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Create a stunning portfolio & get the job
Building a portfolio of your work is vital to every artist regardless of whether you're looking for that first job to break into the industry or if you are an industry professional looking for new leads.

Your portfolio can easily make or break any opportunity, so take time to make it the best it can possibly be.

Tips For Creating Your Portfolio
This list of dos and don'ts is not specific to any company, agency or studio, but instead is made up of some general suggestions that professional designers and illustrators alike have found to be the most beneficial to making the biggest impact.

Remember that it's always a good idea to check with the company that you are submitting your portfolio to, so you can tailor it to their specific requirements.
DOs For Creating Your Portfolio
Pay close attention to detail
When assembling your portfolio, it's important to keep a close eye on the smaller details. Make sure that your portfolio flows well and is well organized. If you have different types of designs or illustrations in your portfolio, keep them all grouped together in some sort of logical order. For example, logo designs, packaging designs, children's illustrations, etc.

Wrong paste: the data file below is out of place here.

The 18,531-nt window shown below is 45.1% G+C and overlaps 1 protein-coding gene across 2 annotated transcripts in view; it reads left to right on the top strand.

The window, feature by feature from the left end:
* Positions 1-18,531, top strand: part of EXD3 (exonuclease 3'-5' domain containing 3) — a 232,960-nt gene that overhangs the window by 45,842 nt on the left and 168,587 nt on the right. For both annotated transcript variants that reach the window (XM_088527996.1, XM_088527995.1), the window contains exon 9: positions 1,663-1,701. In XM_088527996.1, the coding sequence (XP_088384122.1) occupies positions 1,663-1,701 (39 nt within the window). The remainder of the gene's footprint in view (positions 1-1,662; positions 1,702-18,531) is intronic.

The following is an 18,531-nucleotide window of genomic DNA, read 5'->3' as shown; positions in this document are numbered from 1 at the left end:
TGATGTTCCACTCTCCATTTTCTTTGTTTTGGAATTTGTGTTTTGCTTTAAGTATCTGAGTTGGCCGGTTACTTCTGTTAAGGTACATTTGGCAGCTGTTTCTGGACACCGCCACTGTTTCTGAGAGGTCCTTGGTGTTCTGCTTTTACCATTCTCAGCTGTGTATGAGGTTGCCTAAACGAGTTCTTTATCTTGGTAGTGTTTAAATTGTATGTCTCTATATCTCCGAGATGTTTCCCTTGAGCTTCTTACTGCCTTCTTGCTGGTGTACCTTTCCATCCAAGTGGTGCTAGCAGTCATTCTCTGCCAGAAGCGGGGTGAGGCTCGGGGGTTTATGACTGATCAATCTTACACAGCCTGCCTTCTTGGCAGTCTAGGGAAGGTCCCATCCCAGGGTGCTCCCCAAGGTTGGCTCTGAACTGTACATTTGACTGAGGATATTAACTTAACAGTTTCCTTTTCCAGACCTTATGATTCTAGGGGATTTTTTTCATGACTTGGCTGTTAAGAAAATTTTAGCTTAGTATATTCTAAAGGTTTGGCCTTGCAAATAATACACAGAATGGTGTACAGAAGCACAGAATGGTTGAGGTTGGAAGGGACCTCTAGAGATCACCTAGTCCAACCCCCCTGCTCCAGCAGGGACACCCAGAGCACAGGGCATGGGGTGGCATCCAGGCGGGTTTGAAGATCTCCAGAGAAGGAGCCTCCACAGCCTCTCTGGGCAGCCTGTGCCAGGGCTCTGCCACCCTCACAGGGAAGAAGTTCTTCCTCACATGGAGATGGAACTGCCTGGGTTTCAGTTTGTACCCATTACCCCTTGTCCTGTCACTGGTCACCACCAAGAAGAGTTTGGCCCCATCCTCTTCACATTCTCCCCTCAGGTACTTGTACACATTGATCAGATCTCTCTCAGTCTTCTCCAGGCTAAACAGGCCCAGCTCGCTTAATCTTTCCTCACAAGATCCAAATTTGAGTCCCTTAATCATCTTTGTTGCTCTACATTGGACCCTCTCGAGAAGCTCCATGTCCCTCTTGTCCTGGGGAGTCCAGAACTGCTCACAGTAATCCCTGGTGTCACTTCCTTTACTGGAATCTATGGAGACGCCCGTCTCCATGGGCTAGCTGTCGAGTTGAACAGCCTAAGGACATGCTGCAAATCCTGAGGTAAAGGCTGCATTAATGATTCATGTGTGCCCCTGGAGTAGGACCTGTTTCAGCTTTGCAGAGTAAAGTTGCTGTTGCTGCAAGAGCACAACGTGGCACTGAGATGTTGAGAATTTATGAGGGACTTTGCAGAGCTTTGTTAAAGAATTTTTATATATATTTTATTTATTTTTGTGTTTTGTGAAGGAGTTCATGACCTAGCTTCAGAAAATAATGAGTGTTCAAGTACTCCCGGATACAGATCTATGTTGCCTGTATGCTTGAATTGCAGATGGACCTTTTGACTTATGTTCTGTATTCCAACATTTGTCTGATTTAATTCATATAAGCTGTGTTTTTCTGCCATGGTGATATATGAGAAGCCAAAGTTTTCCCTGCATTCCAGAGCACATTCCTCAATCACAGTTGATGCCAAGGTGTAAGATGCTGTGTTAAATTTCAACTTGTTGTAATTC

Tips: A well organized portfolio is indicative of a well organized artist.
Tailor your portfolio to your dream job
The portfolio that you submit to your potential employer should be tailored to meet that specific job. If you want to apply for an illustration job then your portfolio needs to be filled with illustrations. If you don't have enough content to put in your portfolio for the position you want, take the time to create some more pieces for your portfolio rather than putting in "filler" content.
Tips: It is common to have multiple portfolios for multiple jobs that you are applying for.
Include only your best work
This might sound like common sense, but it is very important so it needs to be emphasized. You don't need to include everything you've worked on, only the best parts of your best work.
Tips: A good portfolio is an evolving portfolio that grows in quality and not size as your experience grows.
Limit the content
Most artists agree that it is best to keep your portfolio to around 10-12 of your best pieces. There's no need to add everything that you've ever done into your portfolio. Instead keep it simple, straightforward and absolutely stunning.